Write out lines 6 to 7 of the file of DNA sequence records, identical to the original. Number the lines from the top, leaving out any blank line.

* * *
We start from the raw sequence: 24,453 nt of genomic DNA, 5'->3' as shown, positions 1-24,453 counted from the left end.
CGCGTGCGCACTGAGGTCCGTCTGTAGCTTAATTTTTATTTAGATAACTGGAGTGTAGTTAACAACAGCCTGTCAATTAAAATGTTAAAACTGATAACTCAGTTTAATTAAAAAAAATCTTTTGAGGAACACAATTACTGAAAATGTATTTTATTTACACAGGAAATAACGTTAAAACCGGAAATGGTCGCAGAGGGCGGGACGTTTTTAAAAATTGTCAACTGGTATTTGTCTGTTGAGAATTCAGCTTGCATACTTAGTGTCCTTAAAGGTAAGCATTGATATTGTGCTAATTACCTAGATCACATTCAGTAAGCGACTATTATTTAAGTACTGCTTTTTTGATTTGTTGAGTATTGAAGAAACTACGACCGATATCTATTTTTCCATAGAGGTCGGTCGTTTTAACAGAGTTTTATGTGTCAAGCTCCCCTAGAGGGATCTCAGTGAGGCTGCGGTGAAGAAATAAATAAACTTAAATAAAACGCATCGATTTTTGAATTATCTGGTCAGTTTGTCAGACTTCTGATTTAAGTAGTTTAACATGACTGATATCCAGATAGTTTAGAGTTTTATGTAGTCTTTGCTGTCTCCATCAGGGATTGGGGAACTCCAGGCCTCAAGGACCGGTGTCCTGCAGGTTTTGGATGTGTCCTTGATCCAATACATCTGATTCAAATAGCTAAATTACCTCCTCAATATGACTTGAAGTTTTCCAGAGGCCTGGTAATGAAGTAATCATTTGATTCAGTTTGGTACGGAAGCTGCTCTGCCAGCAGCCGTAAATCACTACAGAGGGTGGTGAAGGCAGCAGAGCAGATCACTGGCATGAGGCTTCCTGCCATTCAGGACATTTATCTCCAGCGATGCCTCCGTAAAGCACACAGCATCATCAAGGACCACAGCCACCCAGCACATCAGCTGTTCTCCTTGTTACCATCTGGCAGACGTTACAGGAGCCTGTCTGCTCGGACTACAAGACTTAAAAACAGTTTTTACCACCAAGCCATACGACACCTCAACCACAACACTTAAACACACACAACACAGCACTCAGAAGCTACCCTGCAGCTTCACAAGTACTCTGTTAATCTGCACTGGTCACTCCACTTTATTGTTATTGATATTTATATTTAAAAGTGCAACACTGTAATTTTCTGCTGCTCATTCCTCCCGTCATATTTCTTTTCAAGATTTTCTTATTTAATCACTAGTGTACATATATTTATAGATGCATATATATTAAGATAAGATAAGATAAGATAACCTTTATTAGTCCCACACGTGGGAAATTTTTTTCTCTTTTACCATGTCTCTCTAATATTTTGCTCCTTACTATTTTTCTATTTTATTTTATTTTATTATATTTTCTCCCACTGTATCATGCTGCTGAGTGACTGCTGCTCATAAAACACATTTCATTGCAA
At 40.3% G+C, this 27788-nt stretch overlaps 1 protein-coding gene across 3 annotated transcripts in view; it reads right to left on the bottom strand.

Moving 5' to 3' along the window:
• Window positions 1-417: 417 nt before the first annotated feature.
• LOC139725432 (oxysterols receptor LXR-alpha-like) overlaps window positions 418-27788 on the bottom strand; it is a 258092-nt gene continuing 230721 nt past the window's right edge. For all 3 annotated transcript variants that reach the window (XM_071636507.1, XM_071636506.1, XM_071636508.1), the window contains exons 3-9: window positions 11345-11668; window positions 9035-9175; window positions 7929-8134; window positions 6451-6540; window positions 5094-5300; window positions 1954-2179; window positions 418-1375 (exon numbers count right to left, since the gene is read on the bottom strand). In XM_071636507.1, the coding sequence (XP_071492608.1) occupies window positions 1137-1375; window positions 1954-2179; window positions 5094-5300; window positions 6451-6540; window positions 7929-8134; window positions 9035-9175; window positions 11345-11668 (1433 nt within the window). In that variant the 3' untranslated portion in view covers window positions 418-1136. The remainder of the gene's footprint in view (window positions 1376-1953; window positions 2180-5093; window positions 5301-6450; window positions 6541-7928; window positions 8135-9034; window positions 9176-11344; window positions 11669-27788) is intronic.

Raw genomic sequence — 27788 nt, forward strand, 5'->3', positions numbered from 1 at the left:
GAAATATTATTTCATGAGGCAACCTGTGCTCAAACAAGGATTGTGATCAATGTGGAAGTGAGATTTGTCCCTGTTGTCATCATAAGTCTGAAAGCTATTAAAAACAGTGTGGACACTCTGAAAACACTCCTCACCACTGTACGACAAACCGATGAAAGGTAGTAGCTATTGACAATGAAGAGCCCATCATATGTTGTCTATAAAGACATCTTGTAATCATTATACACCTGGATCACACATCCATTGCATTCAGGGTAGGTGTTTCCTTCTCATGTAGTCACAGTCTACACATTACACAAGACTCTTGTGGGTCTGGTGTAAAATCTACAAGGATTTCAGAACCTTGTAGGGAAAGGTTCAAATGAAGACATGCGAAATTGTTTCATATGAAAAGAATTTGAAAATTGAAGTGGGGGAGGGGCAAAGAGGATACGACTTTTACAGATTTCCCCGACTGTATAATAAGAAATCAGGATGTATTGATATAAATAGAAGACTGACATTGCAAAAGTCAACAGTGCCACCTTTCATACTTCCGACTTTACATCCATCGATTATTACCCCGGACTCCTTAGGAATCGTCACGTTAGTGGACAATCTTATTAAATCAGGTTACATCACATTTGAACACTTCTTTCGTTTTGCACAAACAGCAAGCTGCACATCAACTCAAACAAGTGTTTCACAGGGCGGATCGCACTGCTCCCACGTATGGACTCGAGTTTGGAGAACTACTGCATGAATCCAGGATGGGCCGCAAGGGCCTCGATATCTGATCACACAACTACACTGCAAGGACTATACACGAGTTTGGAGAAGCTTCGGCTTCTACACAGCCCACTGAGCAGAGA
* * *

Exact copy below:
• LOC139725432 (oxysterols receptor LXR-alpha-like) overlaps window positions 418-27788 on the bottom strand; it is a 258092-nt gene continuing 230721 nt past the window's right edge. For all 3 annotated transcript variants that reach the window (XM_071636507.1, XM_071636506.1, XM_071636508.1), the window contains exons 3-9: window positions 11345-11668; window positions 9035-9175; window positions 7929-8134; window positions 6451-6540; window positions 5094-5300; window positions 1954-2179; window positions 418-1375 (exon numbers count right to left, since the gene is read on the bottom strand). In XM_071636507.1, the coding sequence (XP_071492608.1) occupies window positions 1137-1375; window positions 1954-2179; window positions 5094-5300; window positions 6451-6540; window positions 7929-8134; window positions 9035-9175; window positions 11345-11668 (1433 nt within the window). In that variant the 3' untranslated portion in view covers window positions 418-1136. The remainder of the gene's footprint in view (window positions 1376-1953; window positions 2180-5093; window positions 5301-6450; window positions 6541-7928; window positions 8135-9034; window positions 9176-11344; window positions 11669-27788) is intronic.

Raw genomic sequence — 27788 nt, forward strand, 5'->3', positions numbered from 1 at the left: